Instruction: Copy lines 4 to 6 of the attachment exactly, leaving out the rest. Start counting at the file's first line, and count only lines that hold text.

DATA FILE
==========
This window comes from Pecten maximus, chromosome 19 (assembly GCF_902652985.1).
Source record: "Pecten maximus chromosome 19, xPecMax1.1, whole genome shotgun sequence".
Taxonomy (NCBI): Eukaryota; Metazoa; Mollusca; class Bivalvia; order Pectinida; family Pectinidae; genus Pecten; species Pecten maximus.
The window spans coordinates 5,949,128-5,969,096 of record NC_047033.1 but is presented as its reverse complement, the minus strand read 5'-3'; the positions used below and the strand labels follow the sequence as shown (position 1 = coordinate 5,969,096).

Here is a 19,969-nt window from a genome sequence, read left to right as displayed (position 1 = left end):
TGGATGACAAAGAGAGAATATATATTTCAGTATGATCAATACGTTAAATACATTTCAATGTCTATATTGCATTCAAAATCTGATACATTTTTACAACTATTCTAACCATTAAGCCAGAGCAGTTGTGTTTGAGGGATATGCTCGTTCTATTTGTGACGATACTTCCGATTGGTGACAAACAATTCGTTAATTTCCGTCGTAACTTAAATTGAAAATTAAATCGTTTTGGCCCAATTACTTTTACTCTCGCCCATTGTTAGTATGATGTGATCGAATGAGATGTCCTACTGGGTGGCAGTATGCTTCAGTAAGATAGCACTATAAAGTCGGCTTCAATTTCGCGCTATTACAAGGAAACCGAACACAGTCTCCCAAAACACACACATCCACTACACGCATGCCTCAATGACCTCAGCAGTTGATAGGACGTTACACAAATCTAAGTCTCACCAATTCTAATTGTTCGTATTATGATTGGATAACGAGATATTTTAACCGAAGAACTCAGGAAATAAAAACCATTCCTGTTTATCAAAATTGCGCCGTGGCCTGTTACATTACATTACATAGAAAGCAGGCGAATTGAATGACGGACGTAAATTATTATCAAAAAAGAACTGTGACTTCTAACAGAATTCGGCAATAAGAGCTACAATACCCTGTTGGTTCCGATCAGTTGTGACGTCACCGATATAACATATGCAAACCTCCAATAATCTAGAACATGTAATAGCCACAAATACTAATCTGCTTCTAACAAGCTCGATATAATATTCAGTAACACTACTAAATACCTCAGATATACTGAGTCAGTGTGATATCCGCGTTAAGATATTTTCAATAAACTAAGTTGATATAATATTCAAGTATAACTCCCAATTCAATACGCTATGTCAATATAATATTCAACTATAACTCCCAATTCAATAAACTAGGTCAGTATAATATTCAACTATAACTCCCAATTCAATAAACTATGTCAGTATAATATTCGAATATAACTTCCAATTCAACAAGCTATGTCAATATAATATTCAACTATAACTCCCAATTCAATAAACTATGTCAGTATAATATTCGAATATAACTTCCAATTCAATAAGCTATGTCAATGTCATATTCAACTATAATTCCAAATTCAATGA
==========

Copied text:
The window spans coordinates 5,949,128-5,969,096 of record NC_047033.1 but is presented as its reverse complement, the minus strand read 5'-3'; the positions used below and the strand labels follow the sequence as shown (position 1 = coordinate 5,969,096).

Here is a 19,969-nt window from a genome sequence, read left to right as displayed (position 1 = left end):
TGGATGACAAAGAGAGAATATATATTTCAGTATGATCAATACGTTAAATACATTTCAATGTCTATATTGCATTCAAAATCTGATACATTTTTACAACTATTCTAACCATTAAGCCAGAGCAGTTGTGTTTGAGGGATATGCTCGTTCTATTTGTGACGATACTTCCGATTGGTGACAAACAATTCGTTAATTTCCGTCGTAACTTAAATTGAAAATTAAATCGTTTTGGCCCAATTACTTTTACTCTCGCCCATTGTTAGTATGATGTGATCGAATGAGATGTCCTACTGGGTGGCAGTATGCTTCAGTAAGATAGCACTATAAAGTCGGCTTCAATTTCGCGCTATTACAAGGAAACCGAACACAGTCTCCCAAAACACACACATCCACTACACGCATGCCTCAATGACCTCAGCAGTTGATAGGACGTTACACAAATCTAAGTCTCACCAATTCTAATTGTTCGTATTATGATTGGATAACGAGATATTTTAACCGAAGAACTCAGGAAATAAAAACCATTCCTGTTTATCAAAATTGCGCCGTGGCCTGTTACATTACATTACATAGAAAGCAGGCGAATTGAATGACGGACGTAAATTATTATCAAAAAAGAACTGTGACTTCTAACAGAATTCGGCAATAAGAGCTACAATACCCTGTTGGTTCCGATCAGTTGTGACGTCACCGATATAACATATGCAAACCTCCAATAATCTAGAACATGTAATAGCCACAAATACTAATCTGCTTCTAACAAGCTCGATATAATATTCAGTAACACTACTAAATACCTCAGATATACTGAGTCAGTGTGATATCCGCGTTAAGATATTTTCAATAAACTAAGTTGATATAATATTCAAGTATAACTCCCAATTCAATACGCTATGTCAATATAATATTCAACTATAACTCCCAATTCAATAAACTAGGTCAGTATAATATTCAACTATAACTCCCAATTCAATAAACTATGTCAGTATAATATTCGAATATAACTTCCAATTCAACAAGCTATGTCAATATAATATTCAACTATAACTCCCAATTCAATAAACTATGTCAGTATAATATTCGAATATAACTTCCAATTCAATAAGCTATGTCAATGTCATATTCAACTATAATTCCAAATTCAATGA